Do you know what was the result of my measurement?
- In average, for this client, I’ve spent 15 extra hours/per month ten months = 150 non-paid hours
- On the digital marketing strategy, I’ve spent 150 of unpaid hours on this project with my team.
Sometimes it seems to be a “little help”, but when you summarize your hours on a monthly/yearly basis, it is so much more than you can imagine!
You should also measure non-billable projects in your company because all your employees have their time-cost. For example, when your employees write content for your corporate blog, it is great to know how much time you’ve spent. Let’s see an example of the calculation:
- They’ve spent ten hours per month for content marketing
- That’s 120 hours per year
- The cost of this is 4800$ (40$ per hour)
- The revenue from your content marketing strategy is 10000$ (you collect 300 leads and convert one into a customer).
Great, for the following year you know what type of marketing works for your agency, so now you know you will invest more time (money) in this segment.
Web App development example
We decided to start an IT project (web application) with specifications we haven’t even see. This is always risky (deadlines, the budget, time, etc.) but it’s the only way if you want to learn something new and upgrade your team!
It was full-custom project from scratch. I would like to focus on the main aspects of this project.
- We were developing functionalities we never did before. We learned that we needed extra 120hrs for this and that we could automatize some processes and cut our time for at least 60hrs!
- During the project, the client decided to import “just one thing” that we didn’t agree upon in the project specification – scope. We allowed this request without adding extra hours, and timeline corrections. What happened? We lost about 40hrs (non-billable), and our deadline was under risk. What did we learn after that? If a client wants new feature/functionality/design improvement or something else during the project, he must approve change requests (extra billable hours and deadlines correction). Don’t forget; this is the only way to protect your business and your employees from unwanted stress.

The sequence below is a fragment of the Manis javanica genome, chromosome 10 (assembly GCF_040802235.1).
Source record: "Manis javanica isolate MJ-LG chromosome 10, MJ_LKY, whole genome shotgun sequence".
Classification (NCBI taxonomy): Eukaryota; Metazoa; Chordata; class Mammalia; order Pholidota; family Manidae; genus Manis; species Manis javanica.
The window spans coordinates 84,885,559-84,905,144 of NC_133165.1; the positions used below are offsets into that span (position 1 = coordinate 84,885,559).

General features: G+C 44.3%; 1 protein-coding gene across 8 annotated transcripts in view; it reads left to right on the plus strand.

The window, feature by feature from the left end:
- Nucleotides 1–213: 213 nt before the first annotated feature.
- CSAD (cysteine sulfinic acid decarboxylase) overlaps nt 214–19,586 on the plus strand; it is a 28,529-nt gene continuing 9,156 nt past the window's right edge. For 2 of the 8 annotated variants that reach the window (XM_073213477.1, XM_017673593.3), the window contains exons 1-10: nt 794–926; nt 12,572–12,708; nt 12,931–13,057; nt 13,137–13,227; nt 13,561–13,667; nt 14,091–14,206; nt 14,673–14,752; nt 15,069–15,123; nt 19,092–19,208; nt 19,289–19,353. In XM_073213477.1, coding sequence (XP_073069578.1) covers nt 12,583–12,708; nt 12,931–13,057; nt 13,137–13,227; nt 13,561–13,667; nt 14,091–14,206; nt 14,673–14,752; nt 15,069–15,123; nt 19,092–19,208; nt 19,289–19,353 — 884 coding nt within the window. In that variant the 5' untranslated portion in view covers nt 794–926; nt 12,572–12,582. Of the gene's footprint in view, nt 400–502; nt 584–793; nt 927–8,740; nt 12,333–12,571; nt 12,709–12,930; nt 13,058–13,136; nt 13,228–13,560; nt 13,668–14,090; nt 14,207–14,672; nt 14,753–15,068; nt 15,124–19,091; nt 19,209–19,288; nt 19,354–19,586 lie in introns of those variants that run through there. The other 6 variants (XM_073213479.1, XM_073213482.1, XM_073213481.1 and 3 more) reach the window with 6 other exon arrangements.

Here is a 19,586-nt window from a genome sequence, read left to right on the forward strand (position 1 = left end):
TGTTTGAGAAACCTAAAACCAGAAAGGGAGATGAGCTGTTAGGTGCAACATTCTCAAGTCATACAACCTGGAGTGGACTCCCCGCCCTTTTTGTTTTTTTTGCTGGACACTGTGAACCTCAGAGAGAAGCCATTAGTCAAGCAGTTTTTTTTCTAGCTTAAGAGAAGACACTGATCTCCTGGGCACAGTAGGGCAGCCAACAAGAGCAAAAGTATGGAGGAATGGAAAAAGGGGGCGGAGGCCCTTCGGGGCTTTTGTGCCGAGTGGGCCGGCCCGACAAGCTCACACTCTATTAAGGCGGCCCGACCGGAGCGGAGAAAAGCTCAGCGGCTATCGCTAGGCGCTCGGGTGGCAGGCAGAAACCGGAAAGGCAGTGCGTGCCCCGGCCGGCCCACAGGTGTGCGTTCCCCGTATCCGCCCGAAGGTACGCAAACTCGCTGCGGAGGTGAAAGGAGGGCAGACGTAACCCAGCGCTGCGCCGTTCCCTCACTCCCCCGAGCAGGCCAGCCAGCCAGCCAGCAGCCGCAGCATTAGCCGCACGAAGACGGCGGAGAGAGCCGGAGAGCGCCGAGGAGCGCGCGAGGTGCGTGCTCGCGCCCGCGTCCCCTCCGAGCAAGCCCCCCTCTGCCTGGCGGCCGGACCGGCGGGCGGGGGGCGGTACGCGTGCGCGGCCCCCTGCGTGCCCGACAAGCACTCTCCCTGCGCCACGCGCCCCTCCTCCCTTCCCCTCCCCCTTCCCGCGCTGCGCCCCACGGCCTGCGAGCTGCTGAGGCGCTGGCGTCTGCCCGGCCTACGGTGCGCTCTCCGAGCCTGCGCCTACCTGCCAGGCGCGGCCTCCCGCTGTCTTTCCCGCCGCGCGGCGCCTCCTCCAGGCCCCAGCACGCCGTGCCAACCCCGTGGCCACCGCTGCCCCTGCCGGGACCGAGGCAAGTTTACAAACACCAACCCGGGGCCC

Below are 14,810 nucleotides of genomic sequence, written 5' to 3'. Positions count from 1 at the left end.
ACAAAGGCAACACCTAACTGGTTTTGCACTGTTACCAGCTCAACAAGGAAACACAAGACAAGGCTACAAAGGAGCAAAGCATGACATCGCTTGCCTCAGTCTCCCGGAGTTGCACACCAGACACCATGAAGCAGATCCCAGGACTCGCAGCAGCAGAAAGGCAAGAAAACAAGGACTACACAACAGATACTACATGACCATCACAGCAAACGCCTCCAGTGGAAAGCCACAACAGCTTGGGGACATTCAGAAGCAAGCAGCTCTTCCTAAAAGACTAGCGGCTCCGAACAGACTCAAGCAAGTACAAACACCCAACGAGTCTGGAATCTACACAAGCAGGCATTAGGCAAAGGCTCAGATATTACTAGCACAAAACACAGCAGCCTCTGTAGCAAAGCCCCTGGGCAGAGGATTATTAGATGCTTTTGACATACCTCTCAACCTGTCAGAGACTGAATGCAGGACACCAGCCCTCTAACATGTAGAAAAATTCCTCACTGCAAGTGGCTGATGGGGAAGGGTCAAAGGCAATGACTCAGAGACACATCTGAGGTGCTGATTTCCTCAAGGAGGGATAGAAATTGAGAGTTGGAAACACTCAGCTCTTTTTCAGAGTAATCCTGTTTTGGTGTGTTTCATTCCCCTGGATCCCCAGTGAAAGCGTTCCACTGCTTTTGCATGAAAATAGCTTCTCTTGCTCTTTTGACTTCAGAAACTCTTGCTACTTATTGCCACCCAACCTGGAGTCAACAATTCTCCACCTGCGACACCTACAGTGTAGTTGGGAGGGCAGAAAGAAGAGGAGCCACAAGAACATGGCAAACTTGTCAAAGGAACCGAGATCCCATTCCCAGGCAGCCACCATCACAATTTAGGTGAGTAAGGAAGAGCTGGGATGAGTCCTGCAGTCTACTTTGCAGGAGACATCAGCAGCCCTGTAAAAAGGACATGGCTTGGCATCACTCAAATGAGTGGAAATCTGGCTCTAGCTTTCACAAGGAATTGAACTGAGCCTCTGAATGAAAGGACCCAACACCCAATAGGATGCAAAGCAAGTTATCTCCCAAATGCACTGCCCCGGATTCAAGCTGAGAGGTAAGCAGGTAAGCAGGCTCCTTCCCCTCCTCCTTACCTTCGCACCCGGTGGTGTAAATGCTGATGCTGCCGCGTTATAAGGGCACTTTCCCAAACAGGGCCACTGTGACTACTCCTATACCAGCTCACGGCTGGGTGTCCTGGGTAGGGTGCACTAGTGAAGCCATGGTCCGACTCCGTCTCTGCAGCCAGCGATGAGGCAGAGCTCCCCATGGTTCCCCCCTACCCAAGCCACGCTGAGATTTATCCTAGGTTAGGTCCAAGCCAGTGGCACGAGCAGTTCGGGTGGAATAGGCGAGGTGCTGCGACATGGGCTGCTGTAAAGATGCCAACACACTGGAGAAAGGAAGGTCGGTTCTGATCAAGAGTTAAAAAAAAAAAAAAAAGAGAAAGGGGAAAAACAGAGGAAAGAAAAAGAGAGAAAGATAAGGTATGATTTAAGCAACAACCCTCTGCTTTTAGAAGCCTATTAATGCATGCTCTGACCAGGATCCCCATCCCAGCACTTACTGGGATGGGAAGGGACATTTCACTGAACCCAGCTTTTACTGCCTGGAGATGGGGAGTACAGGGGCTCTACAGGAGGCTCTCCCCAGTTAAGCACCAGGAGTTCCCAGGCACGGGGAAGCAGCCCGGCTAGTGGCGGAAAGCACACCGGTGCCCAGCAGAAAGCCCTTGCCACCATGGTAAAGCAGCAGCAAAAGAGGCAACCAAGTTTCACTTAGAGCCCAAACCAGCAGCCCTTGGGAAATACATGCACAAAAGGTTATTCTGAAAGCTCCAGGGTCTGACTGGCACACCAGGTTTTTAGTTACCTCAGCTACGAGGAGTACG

What was the result of my measurement?
- I’ve spent 40 extra hours.
- We couldn’t charge extra hours because it was our failure, not the clients.
- The other project’s timeline was compromised
- We lost five men/days this year irretrievably.
- My team was stressed.
Is it hard to “force” employees to measure their time?
I believe that force can’t impact positive changes. These are a few steps you should do within your digital agency if you want those numbers. I will start with those HR “porn words”, but in our case, these worked.